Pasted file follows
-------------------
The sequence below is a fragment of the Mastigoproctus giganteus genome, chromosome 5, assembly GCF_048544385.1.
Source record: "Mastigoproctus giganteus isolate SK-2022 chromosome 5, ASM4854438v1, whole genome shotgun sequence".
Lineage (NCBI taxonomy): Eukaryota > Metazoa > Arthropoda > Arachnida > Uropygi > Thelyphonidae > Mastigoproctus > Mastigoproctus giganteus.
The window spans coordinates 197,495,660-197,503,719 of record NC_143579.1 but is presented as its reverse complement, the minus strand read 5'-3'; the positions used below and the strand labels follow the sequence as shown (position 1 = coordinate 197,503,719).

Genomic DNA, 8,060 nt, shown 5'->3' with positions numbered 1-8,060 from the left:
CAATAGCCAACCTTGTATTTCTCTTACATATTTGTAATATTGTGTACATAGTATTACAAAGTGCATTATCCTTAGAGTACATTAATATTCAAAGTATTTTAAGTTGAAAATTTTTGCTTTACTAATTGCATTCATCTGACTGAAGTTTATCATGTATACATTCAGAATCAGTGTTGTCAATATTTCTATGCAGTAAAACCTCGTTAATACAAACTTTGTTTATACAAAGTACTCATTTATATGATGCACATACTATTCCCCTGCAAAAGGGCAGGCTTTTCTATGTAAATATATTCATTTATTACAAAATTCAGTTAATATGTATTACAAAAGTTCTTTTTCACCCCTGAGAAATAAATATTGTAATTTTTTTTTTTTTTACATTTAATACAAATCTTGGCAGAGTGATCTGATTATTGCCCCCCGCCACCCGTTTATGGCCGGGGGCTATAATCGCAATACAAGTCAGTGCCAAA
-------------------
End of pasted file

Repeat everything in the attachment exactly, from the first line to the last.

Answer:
The sequence below is a fragment of the Mastigoproctus giganteus genome, chromosome 5, assembly GCF_048544385.1.
Source record: "Mastigoproctus giganteus isolate SK-2022 chromosome 5, ASM4854438v1, whole genome shotgun sequence".
Lineage (NCBI taxonomy): Eukaryota > Metazoa > Arthropoda > Arachnida > Uropygi > Thelyphonidae > Mastigoproctus > Mastigoproctus giganteus.
The window spans coordinates 197,495,660-197,503,719 of record NC_143579.1 but is presented as its reverse complement, the minus strand read 5'-3'; the positions used below and the strand labels follow the sequence as shown (position 1 = coordinate 197,503,719).

Genomic DNA, 8,060 nt, shown 5'->3' with positions numbered 1-8,060 from the left:
CAATAGCCAACCTTGTATTTCTCTTACATATTTGTAATATTGTGTACATAGTATTACAAAGTGCATTATCCTTAGAGTACATTAATATTCAAAGTATTTTAAGTTGAAAATTTTTGCTTTACTAATTGCATTCATCTGACTGAAGTTTATCATGTATACATTCAGAATCAGTGTTGTCAATATTTCTATGCAGTAAAACCTCGTTAATACAAACTTTGTTTATACAAAGTACTCATTTATATGATGCACATACTATTCCCCTGCAAAAGGGCAGGCTTTTCTATGTAAATATATTCATTTATTACAAAATTCAGTTAATATGTATTACAAAAGTTCTTTTTCACCCCTGAGAAATAAATATTGTAATTTTTTTTTTTTTTACATTTAATACAAATCTTGGCAGAGTGATCTGATTATTGCCCCCCGCCACCCGTTTATGGCCGGGGGCTATAATCGCAATACAAGTCAGTGCCAAA